The customer journey is becoming more complex, with customers moving between more channels than ever before. While service organisations typically want customers to begin their journeys in self-service, not all journeys can be wholly contained within it.
Gartner research found that 88% of customers that start in self-service touch multiple channels. In fact, Gartner research found that 62% of customers report that transitions between service channels are ‘high effort’.
Customer service and support leaders must re-evaluate the customer journey to reduce this unnecessary effort, break down silos and create a seamless experience for the customer.
Step 1: Move from vertical channel silos to horizontal integration
When building the customer journey, many organisations fall into the trap of adding channels independently over time, without stopping to look at the bigger picture.
An example of the customer’s experience when faced with vertical silos can be found in Figure 1 below.
Figure 1. A disconnected customer journey
Not only does this silo effect create frustration for the customer, but it also results in a lack of alignment between teams.
In contrast, a horizontal approach enables leaders to orchestrate the customer journey more effectively and use channels simultaneously or sequentially to fulfill the customer journey.
In order to successfully adopt this approach, customer service leaders must work to break through the silos and establish a cross-functional team.
While each team are experts in their own vertical, the customer journey doesn’t stop with them – they must be part of a larger team focused on the entire customer journey.
Step 2: Develop shared priorities and performance metrics
Once established, this team must develop shared priorities that will support common performance metrics. Shared metrics, rather than individual teams working towards their own channel-specific goals, will ensure that the team’s focus moves from individual channels to overall experience.
This does not mean that individual channel priorities and metrics disappear – rather, the weighting of channel-specific priorities is lower than that of the shared metrics
Examples of shared priorities include overall CX and contact volume reduction.
Step 3: Take advantage of common data and tech capabilities
When channel teams operate in silos, they often miss out on the opportunity of shared capabilities. Cross-functional teams can look beyond their narrow view of vendor solutions, taking them beyond single channels to a more holistic approach.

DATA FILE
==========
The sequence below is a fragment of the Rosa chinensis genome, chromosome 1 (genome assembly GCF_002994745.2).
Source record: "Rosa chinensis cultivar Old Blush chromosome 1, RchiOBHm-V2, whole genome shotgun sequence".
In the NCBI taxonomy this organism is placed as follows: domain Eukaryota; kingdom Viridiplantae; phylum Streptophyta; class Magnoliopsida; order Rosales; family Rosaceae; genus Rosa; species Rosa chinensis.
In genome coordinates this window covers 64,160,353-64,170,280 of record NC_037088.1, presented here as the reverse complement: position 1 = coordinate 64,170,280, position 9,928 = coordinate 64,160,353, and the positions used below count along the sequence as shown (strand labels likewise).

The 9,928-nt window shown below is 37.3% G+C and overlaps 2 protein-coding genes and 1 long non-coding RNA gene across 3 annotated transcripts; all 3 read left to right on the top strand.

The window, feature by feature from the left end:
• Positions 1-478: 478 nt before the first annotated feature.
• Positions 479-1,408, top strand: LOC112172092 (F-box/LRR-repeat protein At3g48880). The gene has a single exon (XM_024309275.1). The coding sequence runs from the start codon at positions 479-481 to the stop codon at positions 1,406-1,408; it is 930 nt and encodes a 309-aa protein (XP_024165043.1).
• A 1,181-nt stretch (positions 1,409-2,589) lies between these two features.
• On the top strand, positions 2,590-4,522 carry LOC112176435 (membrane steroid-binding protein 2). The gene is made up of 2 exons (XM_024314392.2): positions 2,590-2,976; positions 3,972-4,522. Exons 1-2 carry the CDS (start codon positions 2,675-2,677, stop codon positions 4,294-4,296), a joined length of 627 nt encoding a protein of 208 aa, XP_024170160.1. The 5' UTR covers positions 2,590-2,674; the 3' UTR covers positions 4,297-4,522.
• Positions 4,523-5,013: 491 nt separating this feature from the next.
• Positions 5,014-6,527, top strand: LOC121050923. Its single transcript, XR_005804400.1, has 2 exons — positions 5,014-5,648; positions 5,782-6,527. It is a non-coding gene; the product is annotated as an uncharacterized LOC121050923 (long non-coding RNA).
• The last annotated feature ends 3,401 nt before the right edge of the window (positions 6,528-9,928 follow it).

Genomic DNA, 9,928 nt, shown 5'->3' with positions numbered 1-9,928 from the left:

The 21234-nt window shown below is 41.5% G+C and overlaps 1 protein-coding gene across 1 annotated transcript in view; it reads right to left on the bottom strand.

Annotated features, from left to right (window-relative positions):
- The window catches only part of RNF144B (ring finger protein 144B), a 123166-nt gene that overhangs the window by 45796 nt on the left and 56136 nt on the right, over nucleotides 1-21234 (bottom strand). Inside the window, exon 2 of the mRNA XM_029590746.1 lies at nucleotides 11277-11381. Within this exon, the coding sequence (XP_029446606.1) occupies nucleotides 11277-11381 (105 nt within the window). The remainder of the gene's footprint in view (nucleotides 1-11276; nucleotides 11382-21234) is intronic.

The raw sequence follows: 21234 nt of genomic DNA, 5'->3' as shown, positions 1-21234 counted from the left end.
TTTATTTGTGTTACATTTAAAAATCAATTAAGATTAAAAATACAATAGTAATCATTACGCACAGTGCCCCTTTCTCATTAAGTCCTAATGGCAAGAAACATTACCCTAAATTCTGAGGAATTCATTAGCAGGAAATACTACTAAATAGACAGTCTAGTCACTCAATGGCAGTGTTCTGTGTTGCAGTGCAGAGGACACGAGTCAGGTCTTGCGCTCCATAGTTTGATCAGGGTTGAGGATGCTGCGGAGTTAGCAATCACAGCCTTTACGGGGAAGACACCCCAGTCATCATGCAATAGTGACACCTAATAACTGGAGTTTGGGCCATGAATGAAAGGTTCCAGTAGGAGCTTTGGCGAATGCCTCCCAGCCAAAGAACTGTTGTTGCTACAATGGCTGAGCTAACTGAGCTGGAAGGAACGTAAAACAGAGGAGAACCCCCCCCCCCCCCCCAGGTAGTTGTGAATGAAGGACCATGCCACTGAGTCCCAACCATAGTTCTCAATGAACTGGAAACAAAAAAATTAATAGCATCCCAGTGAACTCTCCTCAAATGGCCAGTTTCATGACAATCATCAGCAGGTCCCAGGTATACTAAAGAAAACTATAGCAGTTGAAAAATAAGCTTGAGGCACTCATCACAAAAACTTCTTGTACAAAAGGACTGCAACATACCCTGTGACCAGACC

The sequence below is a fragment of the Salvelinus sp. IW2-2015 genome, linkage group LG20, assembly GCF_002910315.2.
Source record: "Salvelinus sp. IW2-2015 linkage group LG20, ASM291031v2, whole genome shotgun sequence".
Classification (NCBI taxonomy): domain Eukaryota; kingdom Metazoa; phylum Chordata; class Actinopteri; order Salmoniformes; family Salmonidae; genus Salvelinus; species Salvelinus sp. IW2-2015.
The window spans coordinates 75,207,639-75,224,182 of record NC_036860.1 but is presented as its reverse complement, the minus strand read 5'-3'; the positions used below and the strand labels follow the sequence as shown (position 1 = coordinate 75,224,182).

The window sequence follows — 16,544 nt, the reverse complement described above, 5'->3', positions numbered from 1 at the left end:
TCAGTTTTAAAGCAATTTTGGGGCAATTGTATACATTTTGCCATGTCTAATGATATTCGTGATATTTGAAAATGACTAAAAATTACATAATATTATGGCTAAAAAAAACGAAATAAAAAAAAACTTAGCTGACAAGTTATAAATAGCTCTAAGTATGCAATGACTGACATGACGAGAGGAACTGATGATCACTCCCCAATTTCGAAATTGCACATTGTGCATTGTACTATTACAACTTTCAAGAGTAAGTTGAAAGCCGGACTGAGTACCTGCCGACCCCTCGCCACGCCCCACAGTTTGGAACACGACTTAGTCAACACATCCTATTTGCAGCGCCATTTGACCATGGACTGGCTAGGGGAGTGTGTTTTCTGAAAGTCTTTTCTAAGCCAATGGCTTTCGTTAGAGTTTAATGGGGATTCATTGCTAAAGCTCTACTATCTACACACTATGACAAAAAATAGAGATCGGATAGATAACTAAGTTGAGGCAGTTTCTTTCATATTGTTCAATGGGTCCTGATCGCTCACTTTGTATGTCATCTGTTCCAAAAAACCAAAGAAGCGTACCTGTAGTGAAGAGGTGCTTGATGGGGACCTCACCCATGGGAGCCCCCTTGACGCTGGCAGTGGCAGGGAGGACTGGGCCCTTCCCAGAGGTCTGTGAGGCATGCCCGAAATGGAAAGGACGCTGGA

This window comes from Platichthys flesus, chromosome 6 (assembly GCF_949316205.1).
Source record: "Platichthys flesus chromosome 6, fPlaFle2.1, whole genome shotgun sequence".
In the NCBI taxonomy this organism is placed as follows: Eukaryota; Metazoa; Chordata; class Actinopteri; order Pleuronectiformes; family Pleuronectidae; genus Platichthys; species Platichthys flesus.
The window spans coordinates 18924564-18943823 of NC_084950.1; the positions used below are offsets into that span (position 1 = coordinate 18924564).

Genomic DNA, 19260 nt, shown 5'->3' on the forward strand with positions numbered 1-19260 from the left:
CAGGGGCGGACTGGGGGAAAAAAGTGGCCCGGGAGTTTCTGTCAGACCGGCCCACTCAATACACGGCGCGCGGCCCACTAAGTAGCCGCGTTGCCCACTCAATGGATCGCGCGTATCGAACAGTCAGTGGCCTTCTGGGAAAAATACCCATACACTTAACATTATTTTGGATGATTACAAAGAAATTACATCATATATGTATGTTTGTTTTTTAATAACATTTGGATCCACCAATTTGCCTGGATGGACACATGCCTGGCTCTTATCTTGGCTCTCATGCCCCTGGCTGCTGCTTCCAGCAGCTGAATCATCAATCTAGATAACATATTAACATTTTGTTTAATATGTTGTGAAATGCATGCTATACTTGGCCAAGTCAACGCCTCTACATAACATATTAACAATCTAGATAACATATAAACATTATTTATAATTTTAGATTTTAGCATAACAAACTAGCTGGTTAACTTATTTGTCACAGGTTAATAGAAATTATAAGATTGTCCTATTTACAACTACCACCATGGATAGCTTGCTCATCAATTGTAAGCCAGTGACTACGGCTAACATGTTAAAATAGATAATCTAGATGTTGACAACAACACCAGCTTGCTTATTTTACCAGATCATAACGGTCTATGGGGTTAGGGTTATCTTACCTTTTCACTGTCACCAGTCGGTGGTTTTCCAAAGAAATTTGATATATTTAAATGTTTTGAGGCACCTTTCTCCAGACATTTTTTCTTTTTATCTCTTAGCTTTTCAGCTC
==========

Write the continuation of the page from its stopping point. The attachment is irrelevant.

Cross-functional teams can look beyond their narrow view of vendor solutions and create better CX.
Not only does this create efficiencies, it also creates a better customer experience.
Examples of where technology and data capabilities can be shared include customer identification, conversational AI and customer journey orchestration.
This approach won’t work with all technologies and all channels. However, leaders should challenge their teams to collaborate to review potential use cases and expand their use of technology.
Step 4: Budget for the overall journey, not specific channels
To achieve shared goals and priorities, budgets should also be shared. The budgeting process should look at the broader goals of the organisation, and a shared budget should pool resources together to leverage economies of scale.
The most common approach is to create a shared budget for ‘investments in common’ that pool together channel team resources to support a specific set of enablers.
Channel owners should jointly discuss investments required, jointly prioritise these opportunities and identify which opportunity enablers can be used within multiple channels.
These enablers should be added to the shared budget. Examples of these include customer journey analytics, end-to-end solution automation and internal training.
By breaking down the silos between customer service channels and taking a new approach, customer service and support leaders can improve customer experience and remove unnecessary customer effort.